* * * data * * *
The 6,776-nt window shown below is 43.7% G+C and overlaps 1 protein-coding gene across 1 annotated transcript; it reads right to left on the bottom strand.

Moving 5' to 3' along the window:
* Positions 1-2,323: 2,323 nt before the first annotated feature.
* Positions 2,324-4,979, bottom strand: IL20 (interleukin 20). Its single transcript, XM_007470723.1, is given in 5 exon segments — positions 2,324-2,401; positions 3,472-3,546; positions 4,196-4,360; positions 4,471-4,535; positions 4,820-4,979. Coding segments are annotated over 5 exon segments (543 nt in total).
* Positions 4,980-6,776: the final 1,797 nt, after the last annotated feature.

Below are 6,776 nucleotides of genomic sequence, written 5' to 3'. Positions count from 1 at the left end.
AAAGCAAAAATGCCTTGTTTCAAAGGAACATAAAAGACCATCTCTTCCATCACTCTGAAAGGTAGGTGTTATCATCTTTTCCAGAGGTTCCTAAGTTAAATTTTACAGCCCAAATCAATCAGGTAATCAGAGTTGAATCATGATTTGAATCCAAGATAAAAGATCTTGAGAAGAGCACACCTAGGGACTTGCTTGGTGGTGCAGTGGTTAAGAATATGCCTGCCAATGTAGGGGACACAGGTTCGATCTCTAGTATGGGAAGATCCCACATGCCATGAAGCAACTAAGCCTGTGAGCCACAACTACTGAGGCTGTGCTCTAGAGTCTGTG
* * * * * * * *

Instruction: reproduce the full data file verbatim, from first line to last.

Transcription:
The 6,776-nt window shown below is 43.7% G+C and overlaps 1 protein-coding gene across 1 annotated transcript; it reads right to left on the bottom strand.

Moving 5' to 3' along the window:
* Positions 1-2,323: 2,323 nt before the first annotated feature.
* Positions 2,324-4,979, bottom strand: IL20 (interleukin 20). Its single transcript, XM_007470723.1, is given in 5 exon segments — positions 2,324-2,401; positions 3,472-3,546; positions 4,196-4,360; positions 4,471-4,535; positions 4,820-4,979. Coding segments are annotated over 5 exon segments (543 nt in total).
* Positions 4,980-6,776: the final 1,797 nt, after the last annotated feature.

Below are 6,776 nucleotides of genomic sequence, written 5' to 3'. Positions count from 1 at the left end.
AAAGCAAAAATGCCTTGTTTCAAAGGAACATAAAAGACCATCTCTTCCATCACTCTGAAAGGTAGGTGTTATCATCTTTTCCAGAGGTTCCTAAGTTAAATTTTACAGCCCAAATCAATCAGGTAATCAGAGTTGAATCATGATTTGAATCCAAGATAAAAGATCTTGAGAAGAGCACACCTAGGGACTTGCTTGGTGGTGCAGTGGTTAAGAATATGCCTGCCAATGTAGGGGACACAGGTTCGATCTCTAGTATGGGAAGATCCCACATGCCATGAAGCAACTAAGCCTGTGAGCCACAACTACTGAGGCTGTGCTCTAGAGTCTGTG